The hearth occupied a large part of Bridget’s childhood and adolescence. In time she would learn from her mother how to tend the fire. She would help with cutting and stacking turf – peat cut from bogs, the primary fuel for hearth fires. The pleasant smell of burning turf would have entered her library of olfactory memories, no doubt associated with warmth and comfort. As her family emerged from the famine years, their diet, like others’, changed to reduce the dependence on the potato; it became a secondary ingredient, replaced by a broad range of staples like Indian meal, oatmeal, and breads, accompanied by dairy, produce, meat, fish, eggs and tea.10 While Bridget’s mother likely passed along her old culinary knowledge, they might have collaborated to make these new staples as delicious as possible. In this way, the hearth, a very old cooking technology, could also be the center of innovation.

Bridget’s time around the hearth ended abruptly when she left for New York City in 1863. By then, the people of Ireland where quite familiar with the Irish community established in the lower wards of New York City. Many regularly received money sent back to support families and to assist with national recovery efforts. Ireland’s recovery, however, was long and slow, and for the Meehans it may have made the most sense for Bridget to leave home. As a survivor of the famine, Bridget would have been accustomed to people leaving home. And as daughter of the Emerald Isle she would have been familiar with the practice of carrying a pail of live embers to kindle the fire in the new home when a family moved.11 When she moved to the United States, her inability to observe this tradition might have weighed heavily on her heart. That fire which burned uninterrupted in the Meehan home for generations – the fire which she slept near and drew comfort from for her entire life – went cold for Bridget Meehan.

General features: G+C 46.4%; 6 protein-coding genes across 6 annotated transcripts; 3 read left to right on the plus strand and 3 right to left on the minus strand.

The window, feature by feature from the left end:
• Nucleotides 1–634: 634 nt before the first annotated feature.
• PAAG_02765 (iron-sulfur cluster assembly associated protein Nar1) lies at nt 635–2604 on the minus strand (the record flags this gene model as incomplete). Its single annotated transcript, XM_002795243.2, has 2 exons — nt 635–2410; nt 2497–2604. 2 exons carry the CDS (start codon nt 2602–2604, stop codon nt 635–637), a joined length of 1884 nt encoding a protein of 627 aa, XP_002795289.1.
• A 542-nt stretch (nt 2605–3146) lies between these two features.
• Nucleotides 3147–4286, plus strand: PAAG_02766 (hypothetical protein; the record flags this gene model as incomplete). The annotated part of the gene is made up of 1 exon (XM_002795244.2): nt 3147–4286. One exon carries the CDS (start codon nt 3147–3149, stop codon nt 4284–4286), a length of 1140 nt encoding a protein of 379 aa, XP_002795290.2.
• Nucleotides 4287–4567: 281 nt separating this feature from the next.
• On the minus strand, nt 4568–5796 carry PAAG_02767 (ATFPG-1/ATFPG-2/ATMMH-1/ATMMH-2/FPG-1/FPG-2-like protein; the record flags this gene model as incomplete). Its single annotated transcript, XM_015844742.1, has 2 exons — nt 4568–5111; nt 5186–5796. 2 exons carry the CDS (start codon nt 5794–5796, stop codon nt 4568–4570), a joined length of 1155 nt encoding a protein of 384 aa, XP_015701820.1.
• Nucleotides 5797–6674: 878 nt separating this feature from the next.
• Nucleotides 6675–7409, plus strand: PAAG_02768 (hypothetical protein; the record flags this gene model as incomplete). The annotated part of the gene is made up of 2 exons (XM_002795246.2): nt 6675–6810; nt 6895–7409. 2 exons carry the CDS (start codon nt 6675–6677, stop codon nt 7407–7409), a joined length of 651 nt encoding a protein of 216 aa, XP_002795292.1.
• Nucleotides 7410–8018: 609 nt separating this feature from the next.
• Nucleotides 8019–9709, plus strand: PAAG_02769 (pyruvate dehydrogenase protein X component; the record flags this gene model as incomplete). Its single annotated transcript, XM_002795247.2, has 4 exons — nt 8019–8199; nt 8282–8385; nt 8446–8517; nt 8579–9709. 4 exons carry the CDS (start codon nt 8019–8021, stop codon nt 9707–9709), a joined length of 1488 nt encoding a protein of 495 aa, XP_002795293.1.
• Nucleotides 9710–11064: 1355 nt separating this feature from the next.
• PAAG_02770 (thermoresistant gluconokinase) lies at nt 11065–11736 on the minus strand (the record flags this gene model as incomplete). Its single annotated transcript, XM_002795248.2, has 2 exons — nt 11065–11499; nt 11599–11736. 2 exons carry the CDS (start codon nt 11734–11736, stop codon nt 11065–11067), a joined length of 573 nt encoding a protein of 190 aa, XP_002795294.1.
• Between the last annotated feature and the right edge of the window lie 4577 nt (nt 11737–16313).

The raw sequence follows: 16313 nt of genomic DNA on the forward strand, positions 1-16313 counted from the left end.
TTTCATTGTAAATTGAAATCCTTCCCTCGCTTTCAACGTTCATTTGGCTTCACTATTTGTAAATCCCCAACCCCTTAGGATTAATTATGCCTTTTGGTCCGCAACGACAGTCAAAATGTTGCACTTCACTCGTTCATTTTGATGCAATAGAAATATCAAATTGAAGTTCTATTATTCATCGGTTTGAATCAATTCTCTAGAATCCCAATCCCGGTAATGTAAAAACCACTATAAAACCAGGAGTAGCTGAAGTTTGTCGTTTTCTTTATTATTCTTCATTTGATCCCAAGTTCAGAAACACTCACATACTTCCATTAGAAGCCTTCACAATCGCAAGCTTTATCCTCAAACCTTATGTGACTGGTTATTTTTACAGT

The Fire This Time: Coal Stoves and Tenements in New York City

After nearly two weeks of ocean voyaging, Bridget arrived in Lower Manhattan. Her pre- marriage life can only be surmised. Following contemporary trends, it is very likely that Bridget found work as a domestic servant in a merchant house. There, with the support of other Irish domestic servants or through the explicit direction of the mistress of the house, she would learn what it meant to keep house in an affluent New York home – something entirely different from what she had learned in her Irish home. Bridget Meehan needed to be alert, quick-witted, and calm in order to learn everything she was expected to know. At 17, she was reinventing herself in a land of abundance and new technology, during a time of civil war.For two years Bridget lived in New York City as a single woman, building her network through the Catholic Church, the people she shared space with, County affiliations, and places of employment.

In 1865, a man named Joseph Moore immigrated to New York City from Dublin. His efforts to build a community intersected with Bridget Meehan’s growing network, and by the year’s end, the couple were married and living in a tenement house at 65 Mott Street. Being something of a ‘greenhorn’, Joseph might have relied on Bridget’s experience. She might have used her contacts to help him find work as a waiter. They may have combined their wages to purchase a portable cast iron range of their own, since the responsibility of owning a stove fell on the tenant- and a house without a stove would never be a home.